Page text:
Breast cancer was in the forefront of the evaluation of therapy by randomised clinical trials, perhaps the first being the Manchester radiotherapy trial commenced in the first half of last century.31 Successive trials have established the safety and efficacy of lesser surgery,10,32 adjuvant endocrine therapy,33 adjuvant cytotoxic therapy,34,35 and in appropriate patients trastuzumab.2,3 The Early Breast Cancer Trialists Collaborative Group, led by Sir Richard Peto, has since 1994 brought together virtually all the randomised evidence from trials in early breast cancer, providing an invaluable evidence base for treatment selection.21,27,36,37 Today’s patients owe an enormous debt to their sisters who participated in these clinical trials.

Quality of life

All treatments have adverse effects. In order to assess the net effect of the benefits and harms of treatment, patient self-evaluation of quality of life using scales feasible for use in the clinical trial setting,38 has been used to demonstrate the benefit of chemotherapy in metastatic disease both in terms of survival and quality of life.25 In the adjuvant setting, similar studies demonstrated that the adverse effects of chemotherapy were perceived as modest, transient and fully reversible.39

An important corollary of the high survival rate of breast cancer patients has been the emergence of organised, knowledgeable and vocal groups of breast cancer survivors. These groups contribute to better service delivery, and to the design and conduct of clinical trials.40 Australia can claim to be at the forefront of this movement, with bodies such as the Breast Cancer Network of Australia and the Consumer Advisory Panel of the Australian New Zealand Breast Cancer Trials Group. Importantly, patient advocates can argue to regulatory bodies to reduce bureaucratic impediments to research, to  facilitate trial participation and to promote academic independence from the pharmaceutical industry,41  roles in which the professional researcher is often regarded with suspicion.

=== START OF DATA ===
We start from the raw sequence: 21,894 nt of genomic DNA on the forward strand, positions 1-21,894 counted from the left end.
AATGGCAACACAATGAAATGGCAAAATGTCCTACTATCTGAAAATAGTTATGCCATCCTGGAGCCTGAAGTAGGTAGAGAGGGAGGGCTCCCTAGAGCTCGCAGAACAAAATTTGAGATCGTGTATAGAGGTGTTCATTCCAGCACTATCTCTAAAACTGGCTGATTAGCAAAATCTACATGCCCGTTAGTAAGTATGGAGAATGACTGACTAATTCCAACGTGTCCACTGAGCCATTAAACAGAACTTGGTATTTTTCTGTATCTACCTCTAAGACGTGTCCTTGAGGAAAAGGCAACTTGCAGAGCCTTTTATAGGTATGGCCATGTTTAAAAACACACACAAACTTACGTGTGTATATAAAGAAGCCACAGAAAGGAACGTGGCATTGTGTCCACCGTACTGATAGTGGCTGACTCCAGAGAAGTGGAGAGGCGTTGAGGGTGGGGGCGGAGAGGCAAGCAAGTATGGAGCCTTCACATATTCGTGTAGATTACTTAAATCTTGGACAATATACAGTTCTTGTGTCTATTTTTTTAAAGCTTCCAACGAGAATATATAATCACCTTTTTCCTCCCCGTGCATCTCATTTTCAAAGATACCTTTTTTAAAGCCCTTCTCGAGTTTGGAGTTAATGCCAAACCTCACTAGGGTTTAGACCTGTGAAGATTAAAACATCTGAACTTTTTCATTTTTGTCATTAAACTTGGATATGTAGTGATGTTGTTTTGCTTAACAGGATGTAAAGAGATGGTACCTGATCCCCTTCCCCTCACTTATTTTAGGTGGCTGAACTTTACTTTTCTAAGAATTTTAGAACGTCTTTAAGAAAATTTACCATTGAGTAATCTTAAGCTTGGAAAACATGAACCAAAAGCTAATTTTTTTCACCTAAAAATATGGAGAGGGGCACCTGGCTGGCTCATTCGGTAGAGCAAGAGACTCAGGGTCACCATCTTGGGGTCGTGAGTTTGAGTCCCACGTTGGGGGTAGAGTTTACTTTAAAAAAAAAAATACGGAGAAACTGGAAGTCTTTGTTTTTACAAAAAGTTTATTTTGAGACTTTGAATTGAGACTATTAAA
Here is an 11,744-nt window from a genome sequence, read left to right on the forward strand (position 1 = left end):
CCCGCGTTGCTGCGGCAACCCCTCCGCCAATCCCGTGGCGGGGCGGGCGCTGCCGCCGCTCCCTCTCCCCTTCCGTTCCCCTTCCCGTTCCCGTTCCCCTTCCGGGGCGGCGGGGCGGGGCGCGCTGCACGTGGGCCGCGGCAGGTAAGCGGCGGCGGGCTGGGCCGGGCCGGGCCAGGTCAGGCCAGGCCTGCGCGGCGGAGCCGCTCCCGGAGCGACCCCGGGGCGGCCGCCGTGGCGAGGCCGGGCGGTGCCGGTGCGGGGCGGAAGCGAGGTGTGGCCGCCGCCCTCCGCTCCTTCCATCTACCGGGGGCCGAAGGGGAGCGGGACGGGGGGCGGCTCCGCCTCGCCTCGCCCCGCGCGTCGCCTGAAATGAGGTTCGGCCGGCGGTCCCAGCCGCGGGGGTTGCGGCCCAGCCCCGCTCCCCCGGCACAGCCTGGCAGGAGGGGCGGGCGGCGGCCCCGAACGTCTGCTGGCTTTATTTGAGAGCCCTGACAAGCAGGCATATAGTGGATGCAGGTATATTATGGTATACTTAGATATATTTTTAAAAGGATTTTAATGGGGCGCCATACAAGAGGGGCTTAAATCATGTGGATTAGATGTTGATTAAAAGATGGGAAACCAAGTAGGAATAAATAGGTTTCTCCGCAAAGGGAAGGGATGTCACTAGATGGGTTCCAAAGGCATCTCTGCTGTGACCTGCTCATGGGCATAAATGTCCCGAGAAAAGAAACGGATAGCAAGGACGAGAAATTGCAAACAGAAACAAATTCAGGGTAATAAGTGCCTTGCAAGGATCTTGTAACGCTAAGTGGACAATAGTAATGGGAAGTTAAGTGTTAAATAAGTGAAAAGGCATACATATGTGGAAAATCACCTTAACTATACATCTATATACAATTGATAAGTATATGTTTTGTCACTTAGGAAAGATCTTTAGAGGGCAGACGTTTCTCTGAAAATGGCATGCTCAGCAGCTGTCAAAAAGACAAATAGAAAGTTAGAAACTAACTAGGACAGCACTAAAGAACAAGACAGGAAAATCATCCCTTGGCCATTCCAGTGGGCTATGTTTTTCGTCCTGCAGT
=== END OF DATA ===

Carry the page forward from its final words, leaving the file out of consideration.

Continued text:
Both the disease and its management today are radically different from their equivalents of 40 years ago. Most patients now present with early, frequently impalpable disease, receive vastly less mutilating local treatments, increasingly effective systemic adjuvant therapy, and go on to join the increasing number of long-term breast cancer survivors.